As the coach of Oklahoma’s Little League team noted, if one saw a different player, in a different game, get hit in the head with a pitch and then leave first base to walk to the mound, one “might think he was going out to punch the guy.”
No, what 12-year-old Isaiah Jarvis did was give the opposing pitcher — who was visibly upset over possibly causing an injury — a warm, reassuring hug.
The moment, shown Tuesday to a national television audience on ESPN during the Southwest Region championship game with a berth in the Little League World Series at stake, quickly went viral. The display of sportsmanship, not to mention outright compassion, also brought tears to the eyes of more than a few observers, including some coaches and fans at Marvin Norcross Stadium in Waco, Tex.
“It was the most remarkable thing I think I’ve ever seen in my life,” Kouplen said in a phone interview.
The episode occurred in the first inning of a game between a team from Tulsa, representing Oklahoma, and a Texas East squad composed of youngsters from Pearland, a city near Houston. Kaiden Shelton, on the mound for Texas East, lost control of a pitch that veered high and inside too quickly for Jarvis to get out of the way. The ball knocked Jarvis’s helmet off and left him clutching his head on the ground for several terrifying moments.
To everyone’s relief, Jarvis was able to get back up and take his base. Meanwhile, Shelton was in clear distress over what had happened.
“When I was at first base, that’s when I saw him crying,” Jarvis said later when he and Kouplen were reached by phone. “And if I was there, I’d probably be doing the same thing, because hitting someone in the head is not an easy thing to overcome, mentally and emotionally. If you hit a guy, you’d probably be pretty down on yourself after that, and emotional, and you’ve got to think: ‘Is he okay? Did I just give him a concussion?’ … So I was making sure he was okay and was telling him I was okay and just telling him it was fine.”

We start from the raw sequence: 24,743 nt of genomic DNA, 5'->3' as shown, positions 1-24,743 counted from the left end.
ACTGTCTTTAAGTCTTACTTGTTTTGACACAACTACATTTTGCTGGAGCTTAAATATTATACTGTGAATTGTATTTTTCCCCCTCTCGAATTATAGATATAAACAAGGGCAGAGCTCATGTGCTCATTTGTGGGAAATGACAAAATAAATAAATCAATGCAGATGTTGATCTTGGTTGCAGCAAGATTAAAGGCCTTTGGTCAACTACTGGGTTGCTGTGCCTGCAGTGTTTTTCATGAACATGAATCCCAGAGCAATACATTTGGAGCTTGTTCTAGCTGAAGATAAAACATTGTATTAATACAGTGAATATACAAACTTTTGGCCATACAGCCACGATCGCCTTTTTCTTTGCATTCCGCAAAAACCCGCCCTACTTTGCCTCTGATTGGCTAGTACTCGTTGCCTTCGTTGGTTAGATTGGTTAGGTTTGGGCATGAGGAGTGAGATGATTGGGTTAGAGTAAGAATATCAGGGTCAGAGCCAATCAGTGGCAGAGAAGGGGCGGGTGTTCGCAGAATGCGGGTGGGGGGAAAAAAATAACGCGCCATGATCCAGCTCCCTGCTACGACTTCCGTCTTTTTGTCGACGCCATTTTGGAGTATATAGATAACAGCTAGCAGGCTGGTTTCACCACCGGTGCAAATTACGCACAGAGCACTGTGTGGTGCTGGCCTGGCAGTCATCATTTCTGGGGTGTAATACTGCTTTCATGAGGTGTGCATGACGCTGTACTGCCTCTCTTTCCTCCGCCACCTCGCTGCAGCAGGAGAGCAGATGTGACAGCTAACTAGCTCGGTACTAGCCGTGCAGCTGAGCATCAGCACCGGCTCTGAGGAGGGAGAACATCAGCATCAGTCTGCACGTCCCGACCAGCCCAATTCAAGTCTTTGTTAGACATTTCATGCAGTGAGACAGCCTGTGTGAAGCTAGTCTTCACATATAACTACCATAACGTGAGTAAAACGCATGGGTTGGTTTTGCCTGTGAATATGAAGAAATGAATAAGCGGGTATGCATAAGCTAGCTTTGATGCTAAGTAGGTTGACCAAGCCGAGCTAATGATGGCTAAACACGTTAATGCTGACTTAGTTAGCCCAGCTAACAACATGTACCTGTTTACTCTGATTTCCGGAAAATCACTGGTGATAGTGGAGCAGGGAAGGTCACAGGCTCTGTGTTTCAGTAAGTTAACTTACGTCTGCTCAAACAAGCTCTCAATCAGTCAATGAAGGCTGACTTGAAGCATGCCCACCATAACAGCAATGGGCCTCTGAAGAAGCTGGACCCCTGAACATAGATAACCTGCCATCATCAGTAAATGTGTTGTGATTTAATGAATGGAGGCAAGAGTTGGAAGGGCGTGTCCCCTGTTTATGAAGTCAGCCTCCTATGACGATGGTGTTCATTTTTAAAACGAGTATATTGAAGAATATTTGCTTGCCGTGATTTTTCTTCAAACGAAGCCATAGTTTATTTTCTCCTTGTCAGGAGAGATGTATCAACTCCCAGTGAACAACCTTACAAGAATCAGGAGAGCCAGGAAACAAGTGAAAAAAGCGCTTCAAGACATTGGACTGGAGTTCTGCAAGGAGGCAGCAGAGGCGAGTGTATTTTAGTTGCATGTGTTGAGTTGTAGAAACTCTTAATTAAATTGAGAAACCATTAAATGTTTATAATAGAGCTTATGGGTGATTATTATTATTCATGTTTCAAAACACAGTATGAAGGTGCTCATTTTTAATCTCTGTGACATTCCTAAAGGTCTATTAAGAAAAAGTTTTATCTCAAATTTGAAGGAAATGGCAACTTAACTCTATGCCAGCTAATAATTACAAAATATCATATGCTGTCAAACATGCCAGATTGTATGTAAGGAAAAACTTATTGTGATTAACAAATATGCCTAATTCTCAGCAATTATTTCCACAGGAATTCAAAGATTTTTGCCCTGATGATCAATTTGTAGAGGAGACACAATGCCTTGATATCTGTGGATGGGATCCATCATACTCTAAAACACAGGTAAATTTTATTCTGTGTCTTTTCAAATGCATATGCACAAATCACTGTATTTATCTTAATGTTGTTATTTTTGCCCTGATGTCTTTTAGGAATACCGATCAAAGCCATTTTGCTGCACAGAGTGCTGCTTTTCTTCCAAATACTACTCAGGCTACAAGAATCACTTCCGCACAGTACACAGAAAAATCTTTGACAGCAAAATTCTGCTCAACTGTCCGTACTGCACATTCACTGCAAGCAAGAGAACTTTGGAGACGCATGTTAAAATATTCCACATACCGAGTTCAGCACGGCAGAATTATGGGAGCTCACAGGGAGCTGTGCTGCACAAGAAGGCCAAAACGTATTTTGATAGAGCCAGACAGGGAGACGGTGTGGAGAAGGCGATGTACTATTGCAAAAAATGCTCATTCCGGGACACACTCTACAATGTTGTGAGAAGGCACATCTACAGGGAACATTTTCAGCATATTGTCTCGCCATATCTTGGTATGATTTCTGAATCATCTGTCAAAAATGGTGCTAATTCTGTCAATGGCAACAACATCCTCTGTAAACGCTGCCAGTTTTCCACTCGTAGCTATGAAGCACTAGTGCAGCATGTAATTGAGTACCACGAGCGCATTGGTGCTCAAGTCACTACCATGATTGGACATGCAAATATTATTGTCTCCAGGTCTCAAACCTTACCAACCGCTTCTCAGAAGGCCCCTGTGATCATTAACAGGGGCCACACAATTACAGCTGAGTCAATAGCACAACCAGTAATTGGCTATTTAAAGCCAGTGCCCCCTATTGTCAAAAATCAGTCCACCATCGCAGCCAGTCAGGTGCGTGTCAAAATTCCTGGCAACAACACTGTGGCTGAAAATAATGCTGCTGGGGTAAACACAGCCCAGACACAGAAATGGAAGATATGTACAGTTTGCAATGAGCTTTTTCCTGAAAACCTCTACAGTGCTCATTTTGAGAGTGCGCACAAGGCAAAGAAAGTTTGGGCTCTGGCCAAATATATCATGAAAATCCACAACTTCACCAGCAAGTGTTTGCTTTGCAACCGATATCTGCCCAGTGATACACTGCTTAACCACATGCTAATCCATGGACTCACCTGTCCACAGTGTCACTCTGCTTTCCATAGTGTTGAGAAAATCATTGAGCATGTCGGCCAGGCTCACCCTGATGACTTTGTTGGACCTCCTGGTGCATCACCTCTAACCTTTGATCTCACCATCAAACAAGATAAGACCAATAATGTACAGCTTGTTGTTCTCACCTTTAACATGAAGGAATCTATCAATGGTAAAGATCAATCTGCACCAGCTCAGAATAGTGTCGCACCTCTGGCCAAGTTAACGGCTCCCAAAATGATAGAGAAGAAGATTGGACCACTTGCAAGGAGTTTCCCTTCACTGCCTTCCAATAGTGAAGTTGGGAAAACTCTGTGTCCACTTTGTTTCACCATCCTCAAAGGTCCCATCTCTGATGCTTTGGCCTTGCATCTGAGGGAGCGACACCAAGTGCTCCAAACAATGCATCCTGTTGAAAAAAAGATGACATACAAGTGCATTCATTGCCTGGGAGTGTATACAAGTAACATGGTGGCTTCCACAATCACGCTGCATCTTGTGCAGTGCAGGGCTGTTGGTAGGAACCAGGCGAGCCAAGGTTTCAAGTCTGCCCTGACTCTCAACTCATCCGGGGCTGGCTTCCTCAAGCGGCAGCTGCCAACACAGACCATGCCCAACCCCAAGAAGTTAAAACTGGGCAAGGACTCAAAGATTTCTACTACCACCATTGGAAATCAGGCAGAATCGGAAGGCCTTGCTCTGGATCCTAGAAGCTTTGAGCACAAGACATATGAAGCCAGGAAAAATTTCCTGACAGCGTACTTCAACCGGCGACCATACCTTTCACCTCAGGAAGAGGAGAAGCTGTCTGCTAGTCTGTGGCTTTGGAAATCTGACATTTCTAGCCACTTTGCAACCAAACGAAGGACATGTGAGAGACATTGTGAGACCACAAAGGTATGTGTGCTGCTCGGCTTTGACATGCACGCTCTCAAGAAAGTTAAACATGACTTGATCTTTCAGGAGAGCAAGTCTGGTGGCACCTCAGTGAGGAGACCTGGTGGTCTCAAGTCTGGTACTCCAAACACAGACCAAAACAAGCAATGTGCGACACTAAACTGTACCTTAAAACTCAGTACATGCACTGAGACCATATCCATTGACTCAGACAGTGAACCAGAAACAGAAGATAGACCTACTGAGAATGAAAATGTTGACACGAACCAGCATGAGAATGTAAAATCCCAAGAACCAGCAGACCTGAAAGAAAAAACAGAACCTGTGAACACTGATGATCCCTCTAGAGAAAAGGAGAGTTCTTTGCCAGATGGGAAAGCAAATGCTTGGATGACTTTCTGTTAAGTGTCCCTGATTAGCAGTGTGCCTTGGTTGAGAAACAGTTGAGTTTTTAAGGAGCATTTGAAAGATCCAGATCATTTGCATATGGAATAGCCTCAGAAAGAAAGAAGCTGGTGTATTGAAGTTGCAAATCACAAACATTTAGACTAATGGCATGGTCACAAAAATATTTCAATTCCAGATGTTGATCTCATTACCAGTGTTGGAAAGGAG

During their embrace, Jarvis said, Shelton repeatedly expressed his sorrow over the pitch and asked how the Oklahoma player was feeling.
Jarvis later said he “just had a small headache” but was “fine” and was well aware of how much worse it could have been.
“If that ball had broke, like, a half more of an inch, it could have broken my jaw,” he said, “and I’d be knocked out, right? So God controlled that whole moment.”
Texas East went on to win the game, 9-4, and move on to the World Series, which will take place this month in Williamsport, Pa.
The Oklahoma team’s season ended just short of attaining a dream shared by countless young baseball players, but unbeknown to the team at the time, footage of the hug was being shared all over the internet and generating a huge amount of goodwill for the kids from Tulsa.
“The boys played great but just couldn’t quite pull it off today, so we were all kind of bummed out,” Kouplen said. “We’re over on the sideline, talking and signing each other’s helmets and kind of doing end-of-season stuff, and some of the parents in the stands were telling us how Isaiah’s video had gone viral and had 200,000 likes or whatever. I don’t know about him, but I didn’t even know it was on TV. We didn’t realize that it was something that was distributed publicly, so it was kind of a shocker.”
Kouplen added that neither he nor anyone else told Jarvis to comfort Shelton, but when the coach saw him head toward the opposing pitcher, he expected a positive deed based on Jarvis’s character.
“I knew that he was going to do something kind,” Kouplen said.
The poignancy of the game’s outcome — suffering a heartbreaking loss on the field but creating a heartwarming, nationally recognized example of sportsmanship along the way — was not lost on the head of the Tulsa Little League organization that assembled Jarvis and his teammates for a run at the World Series.
“I think we’ll get a lot of recognition, properly so,” the Tulsa official, Stephen Skocik, said Tuesday by phone. “This is the way we play ball; this is the way we play our league. It is Little League, and so this is why we play. We’re trying to make major league people.”
Jarvis’s father echoed that goal of using sports to instill positive qualities that his son and others can take away from the diamond.
“I’m a coach myself,” Austin Jarvis said, “and he hears me tell my players all the time that it’s not just about baseball.
“Being a good person is more important than being a great player,” he added, “and seeing him exemplify that on the field today and on television — which I didn’t even know it was on TV in that moment — seeing him do that just makes me really proud.”
“What Isaiah did,” Kouplen said, “is what our whole world should be doing right now: loving others, above and beyond our differences. It was truly inspiring.”